The Influence of Sea Power Upon History: Summary

Instructor: Kaitlin Oglesby
This lesson has been designed to provide you with a summary of Alfred Mahan's ''The Influence of Sea Power Upon History'', including its impact modern history and naval thought.

Overview of the Author and Title

What books come to mind when you think of the texts that had the most influence on history? How about The Communist Manifesto by Karl Marx, the King James version of the Holy Bible or The Republic by Plato? Although not as well known, The Influence of Sea Power Upon History, written by Captain Alfred Thayer Mahan and published in 1890, was a groundbreaking study that explained how the British Empire rose to power. An expert and lecturer in the field, Mahan was also the President of the U.S. Naval War College. His book, The Influence of Sea Power Upon History, proved influential not only because of what it said, but also because of the impression it made on leaders ranging from American presidents to the German Kaiser.

Key Points

As one of the top naval warfare experts in the United States, Mahan understood just how much technological change had occurred in the naval world over time. To make his points, he focused primarily on the period of 1660 to 1783, a time of comparatively little change in technology, but great change in naval power. According to Mahan, Great Britain's economic, military and political strength was the direct result of its naval strength: Great Britain maintained both a combat fleet and a merchant fleet. In fact, the merchant capabilities were just as important, as they provided wealth and means of supply. To illustrate that a country was only as powerful as its sea forces, especially in regard to colonialism, Mahan discussed some of the major maritime wars that took place in the Caribbean, Europe and North America.

Captain Mahan also cited some of the key factors associated with sea power, including a country's geography, government, national character and population. Communication and concentration of a fleet were also important to naval strength. Additionally, Mahan emphasized how naval strategies of the past could be used in the present. The Influence of Sea Power Upon History not only helped to inspire America's naval renaissance and our nation's foreign policy, but also an international naval race.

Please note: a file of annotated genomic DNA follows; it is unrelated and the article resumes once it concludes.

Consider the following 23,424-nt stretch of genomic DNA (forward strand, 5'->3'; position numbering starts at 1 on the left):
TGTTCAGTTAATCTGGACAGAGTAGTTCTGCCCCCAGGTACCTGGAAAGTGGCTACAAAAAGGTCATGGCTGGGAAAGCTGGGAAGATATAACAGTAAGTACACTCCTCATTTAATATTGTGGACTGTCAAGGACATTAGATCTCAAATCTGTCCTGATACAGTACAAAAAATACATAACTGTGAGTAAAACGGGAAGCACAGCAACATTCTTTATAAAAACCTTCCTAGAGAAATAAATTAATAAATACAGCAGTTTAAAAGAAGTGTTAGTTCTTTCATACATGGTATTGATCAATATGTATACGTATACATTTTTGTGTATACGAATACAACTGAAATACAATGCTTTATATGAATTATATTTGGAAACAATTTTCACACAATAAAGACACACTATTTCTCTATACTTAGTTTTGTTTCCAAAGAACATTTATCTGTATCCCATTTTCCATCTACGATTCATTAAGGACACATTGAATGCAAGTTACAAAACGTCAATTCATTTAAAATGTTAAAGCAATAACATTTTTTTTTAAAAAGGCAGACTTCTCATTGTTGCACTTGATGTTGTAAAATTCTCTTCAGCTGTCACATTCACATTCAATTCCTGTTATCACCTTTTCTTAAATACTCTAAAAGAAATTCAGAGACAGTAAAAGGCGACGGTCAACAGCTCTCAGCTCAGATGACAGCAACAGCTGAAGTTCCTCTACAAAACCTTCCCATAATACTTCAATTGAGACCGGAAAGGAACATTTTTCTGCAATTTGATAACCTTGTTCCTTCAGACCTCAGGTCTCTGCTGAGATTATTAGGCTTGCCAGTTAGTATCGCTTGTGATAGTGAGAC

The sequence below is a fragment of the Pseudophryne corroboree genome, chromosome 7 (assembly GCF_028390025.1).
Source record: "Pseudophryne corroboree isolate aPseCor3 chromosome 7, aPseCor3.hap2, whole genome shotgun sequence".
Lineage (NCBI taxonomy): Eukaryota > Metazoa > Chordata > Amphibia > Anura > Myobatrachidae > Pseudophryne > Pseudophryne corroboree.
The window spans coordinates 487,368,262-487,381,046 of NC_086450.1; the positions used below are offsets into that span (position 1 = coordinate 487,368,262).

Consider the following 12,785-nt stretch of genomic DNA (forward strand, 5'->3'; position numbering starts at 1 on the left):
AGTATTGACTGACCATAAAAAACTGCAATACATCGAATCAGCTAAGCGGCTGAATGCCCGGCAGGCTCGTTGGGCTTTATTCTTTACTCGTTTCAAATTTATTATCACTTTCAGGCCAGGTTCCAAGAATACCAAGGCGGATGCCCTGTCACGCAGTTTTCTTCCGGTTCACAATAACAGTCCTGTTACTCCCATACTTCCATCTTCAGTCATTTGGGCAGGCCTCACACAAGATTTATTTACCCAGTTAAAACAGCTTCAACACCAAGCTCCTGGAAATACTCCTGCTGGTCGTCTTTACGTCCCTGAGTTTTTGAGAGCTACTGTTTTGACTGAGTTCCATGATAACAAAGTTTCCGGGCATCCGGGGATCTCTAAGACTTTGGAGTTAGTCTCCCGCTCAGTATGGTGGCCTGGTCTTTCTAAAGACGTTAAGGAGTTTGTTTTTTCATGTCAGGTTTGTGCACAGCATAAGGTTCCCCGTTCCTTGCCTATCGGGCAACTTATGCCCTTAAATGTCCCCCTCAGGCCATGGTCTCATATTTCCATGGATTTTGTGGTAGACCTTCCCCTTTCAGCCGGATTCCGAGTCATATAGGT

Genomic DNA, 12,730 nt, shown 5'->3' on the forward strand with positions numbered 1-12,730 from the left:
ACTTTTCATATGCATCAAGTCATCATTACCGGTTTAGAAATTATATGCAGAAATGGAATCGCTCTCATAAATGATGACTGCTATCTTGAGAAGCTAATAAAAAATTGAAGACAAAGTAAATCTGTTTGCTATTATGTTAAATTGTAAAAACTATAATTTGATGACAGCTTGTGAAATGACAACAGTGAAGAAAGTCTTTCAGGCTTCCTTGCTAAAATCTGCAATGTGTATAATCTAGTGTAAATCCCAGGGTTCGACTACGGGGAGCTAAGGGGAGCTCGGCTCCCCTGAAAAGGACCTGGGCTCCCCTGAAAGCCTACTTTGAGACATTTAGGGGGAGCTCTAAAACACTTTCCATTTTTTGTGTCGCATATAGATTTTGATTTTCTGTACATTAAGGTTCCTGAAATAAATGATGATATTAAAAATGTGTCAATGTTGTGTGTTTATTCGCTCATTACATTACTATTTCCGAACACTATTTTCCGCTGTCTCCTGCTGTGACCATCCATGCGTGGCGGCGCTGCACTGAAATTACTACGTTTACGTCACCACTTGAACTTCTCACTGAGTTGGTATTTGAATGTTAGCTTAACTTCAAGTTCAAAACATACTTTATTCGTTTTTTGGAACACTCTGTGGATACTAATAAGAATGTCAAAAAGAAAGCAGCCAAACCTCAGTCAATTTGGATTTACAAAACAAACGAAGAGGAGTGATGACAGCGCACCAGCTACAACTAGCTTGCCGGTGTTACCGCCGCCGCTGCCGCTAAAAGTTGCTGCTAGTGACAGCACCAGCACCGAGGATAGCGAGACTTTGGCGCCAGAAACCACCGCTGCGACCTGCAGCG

Cover of The Influence of Sea Power Upon History
Cover of The Influence of Sea Power Upon History

Influence on the United States and Abroad

Captain Mahan believed in the concept of a 'vigorous foreign policy', an idea put forth by one of his contemporaries, Professor Frederick Jackson Turner. In considering the consequences of westward expansion, Turner suggested that the United States would have to look overseas to find new markets for its commercial and industrial products. To access these overseas markets, the United States would need three things: a merchant fleet to transport the goods, a combat fleet to protect the goods and an international naval base system to fuel and supply both the combat and merchant fleets.

The Influence of Sea Power Upon History made a great impression on several U.S. politicians, including President William McKinley and Theodore Roosevelt, Assistant Secretary of the Navy. Following the end of the Spanish-American War, McKinley succeeded in annexing Hawaii in 1898, and the U.S. also established naval bases in Guam, the Philippines and Puerto Rico. In the early 1990s, the U.S. leased a naval base in Guantanamo Bay, Cuba, which is still in existence today.

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